Color insects reflects the level of toxicity


08/02/2012

A study conducted by the University of Exter and Liverpool, points directly to the fact that the differences between the alarms animals which appear in the external terms, show how individuals are poisonous to predators. For example, the color of ladybirds indicates the degree of satiety and toxicity, as reported by an international team of scientists.

Published in Functional Ecology, the study shows that the red ladybugs more toxic than their brethren pale colors. The analysis indicates that this change is directly related to insect feeding in the early stages of life: the better it eats, the more brightly colored insect acquires and becomes more dangerous for predators.

Environmentalists have long believed that there are no individual differences between external alarms among animals of the same species. Later, scientists identified the external differences of individuals, but never found out whether they were related to levels of toxicity.

In the current analysis, the researchers undertook a study in detail of this fact, by growing in laboratory conditions, the two groups semitochechnyh ladybirds. For one group, they used a meager diet, while the other group was fed insects "wonderfully." They then analyzed the effect of different types of food for adult ladybirds, namely, the color of the insect body, which serves as an alarm, protective levels of toxic chemicals, and the relationship between the signals and the defense.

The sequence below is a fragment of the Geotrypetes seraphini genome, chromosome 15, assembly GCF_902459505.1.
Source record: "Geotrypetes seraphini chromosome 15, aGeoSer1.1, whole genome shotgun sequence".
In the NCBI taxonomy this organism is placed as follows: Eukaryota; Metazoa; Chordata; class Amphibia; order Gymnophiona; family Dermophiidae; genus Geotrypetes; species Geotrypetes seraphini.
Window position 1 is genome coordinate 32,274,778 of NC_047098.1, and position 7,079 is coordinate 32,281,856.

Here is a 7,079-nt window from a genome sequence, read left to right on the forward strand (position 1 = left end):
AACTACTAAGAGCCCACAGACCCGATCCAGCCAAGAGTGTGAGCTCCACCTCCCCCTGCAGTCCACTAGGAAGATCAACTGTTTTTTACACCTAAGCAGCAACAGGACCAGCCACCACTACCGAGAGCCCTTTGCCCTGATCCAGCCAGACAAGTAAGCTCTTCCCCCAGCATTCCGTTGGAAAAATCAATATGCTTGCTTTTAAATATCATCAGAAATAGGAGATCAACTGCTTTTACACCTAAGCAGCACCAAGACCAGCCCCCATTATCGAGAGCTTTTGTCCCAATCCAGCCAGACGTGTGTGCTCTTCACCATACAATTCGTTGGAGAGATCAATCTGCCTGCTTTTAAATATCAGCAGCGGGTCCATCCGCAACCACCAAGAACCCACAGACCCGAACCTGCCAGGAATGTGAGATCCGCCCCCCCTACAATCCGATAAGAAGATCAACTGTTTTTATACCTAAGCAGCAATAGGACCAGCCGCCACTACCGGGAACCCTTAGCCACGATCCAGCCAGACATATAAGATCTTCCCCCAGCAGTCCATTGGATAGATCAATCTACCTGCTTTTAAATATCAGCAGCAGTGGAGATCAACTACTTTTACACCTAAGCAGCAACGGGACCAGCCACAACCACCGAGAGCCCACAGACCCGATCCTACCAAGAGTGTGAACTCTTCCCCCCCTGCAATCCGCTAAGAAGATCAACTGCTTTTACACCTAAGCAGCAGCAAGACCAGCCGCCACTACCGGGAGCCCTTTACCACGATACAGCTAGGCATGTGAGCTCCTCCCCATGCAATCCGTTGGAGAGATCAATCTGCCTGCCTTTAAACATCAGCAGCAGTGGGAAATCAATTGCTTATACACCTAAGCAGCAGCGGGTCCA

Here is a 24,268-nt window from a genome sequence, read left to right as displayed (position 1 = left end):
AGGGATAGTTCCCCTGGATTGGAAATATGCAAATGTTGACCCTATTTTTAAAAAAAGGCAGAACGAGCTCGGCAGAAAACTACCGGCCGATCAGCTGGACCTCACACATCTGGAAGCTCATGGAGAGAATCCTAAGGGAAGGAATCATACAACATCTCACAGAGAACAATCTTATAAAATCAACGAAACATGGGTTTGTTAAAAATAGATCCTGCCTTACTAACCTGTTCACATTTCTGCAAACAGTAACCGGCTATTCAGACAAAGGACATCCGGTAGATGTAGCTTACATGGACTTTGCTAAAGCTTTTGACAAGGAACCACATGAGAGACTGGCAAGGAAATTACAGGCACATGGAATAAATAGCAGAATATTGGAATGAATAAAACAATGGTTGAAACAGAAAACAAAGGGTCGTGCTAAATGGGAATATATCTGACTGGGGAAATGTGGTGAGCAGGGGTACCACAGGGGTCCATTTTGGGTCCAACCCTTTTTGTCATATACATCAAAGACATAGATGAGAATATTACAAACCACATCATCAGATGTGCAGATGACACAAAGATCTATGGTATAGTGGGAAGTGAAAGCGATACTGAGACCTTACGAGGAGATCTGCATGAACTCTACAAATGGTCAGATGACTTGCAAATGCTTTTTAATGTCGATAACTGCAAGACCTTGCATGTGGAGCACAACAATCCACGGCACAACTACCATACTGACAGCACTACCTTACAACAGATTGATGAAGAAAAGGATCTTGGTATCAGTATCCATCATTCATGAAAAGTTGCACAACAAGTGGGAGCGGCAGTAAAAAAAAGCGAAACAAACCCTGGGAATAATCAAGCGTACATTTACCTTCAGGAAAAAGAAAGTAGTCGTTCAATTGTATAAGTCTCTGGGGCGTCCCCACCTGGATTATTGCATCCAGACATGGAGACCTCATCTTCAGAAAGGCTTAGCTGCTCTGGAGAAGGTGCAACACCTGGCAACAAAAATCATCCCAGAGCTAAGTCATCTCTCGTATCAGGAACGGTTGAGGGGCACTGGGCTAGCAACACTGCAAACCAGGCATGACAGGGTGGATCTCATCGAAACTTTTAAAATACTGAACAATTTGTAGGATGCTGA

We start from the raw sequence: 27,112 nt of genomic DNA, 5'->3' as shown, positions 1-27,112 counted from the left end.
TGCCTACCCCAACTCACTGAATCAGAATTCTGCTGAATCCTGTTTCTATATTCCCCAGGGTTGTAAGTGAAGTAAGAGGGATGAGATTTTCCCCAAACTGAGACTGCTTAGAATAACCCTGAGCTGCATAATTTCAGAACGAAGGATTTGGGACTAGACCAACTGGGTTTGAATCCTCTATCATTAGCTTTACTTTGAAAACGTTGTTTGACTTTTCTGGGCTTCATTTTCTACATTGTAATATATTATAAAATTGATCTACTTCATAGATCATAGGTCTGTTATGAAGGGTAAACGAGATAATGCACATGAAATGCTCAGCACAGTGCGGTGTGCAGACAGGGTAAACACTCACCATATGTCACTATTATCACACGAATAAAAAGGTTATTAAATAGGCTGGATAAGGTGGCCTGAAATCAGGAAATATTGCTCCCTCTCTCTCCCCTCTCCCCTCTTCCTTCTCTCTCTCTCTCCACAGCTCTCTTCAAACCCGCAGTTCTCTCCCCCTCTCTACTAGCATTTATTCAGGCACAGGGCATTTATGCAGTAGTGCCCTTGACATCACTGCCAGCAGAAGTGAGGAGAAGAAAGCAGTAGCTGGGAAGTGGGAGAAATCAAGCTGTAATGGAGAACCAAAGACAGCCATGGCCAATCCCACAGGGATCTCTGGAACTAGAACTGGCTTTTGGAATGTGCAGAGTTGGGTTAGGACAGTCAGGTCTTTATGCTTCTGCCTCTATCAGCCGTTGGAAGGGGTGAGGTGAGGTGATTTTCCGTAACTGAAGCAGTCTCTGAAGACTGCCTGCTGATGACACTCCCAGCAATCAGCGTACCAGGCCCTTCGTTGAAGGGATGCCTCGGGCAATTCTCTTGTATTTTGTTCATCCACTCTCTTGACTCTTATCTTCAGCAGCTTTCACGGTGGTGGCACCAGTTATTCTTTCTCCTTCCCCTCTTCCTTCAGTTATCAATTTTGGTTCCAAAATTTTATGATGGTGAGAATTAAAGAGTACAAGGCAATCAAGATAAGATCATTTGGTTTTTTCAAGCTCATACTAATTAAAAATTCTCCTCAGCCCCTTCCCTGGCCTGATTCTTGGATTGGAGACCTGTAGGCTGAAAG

So, ladybugs, fed well, had more saturated color of the wings compared to the second group of insects that meager ration. In brighter ladybirds were also observed higher levels of this protective chemical substances as precoccinelline, which makes them toxic to birds. Thus, the analysis showed that the fed ladybugs have a more vivid tale signs and contain more toxic chemicals, and thus better protected from being eaten by predators.

The main author of the study, Dr. John Blount (Jon Blount) from the Centre for Ecology and Environment of the University of Exter, said: "The alarms are expressed in physical appearance of the animals, tell us much more about their degree of security than previously anticipated. Creating alarms and chemical protection is vital for the insects, as due to insufficient, they produce relatively low levels of chemicals. This in turn allows you to quickly detect predators of insects, despite their unattractive appearance. Nevertheless, a more abundant food sources ladybugs produce a sufficient amount of protective chemicals and become more bright. "

Although the differences in the color of ladybirds are imperceptible to the human eye, they are easily and quickly recognized the birds. In this analysis, the research team studied the formation of pigmentation on the body of a ladybug from a biochemical point of view, and to identify the relationship between the levels of pigment and bright appearance, using a typical predator insects - starling.

Since scientists know very little about the life of these interesting insects such as ladybugs, they have no understanding of what the insects of the species, but a paler color escape from predators. Perhaps they are more securely hidden than their bright counterparts, as suggested by the researchers.

Original: Physorg


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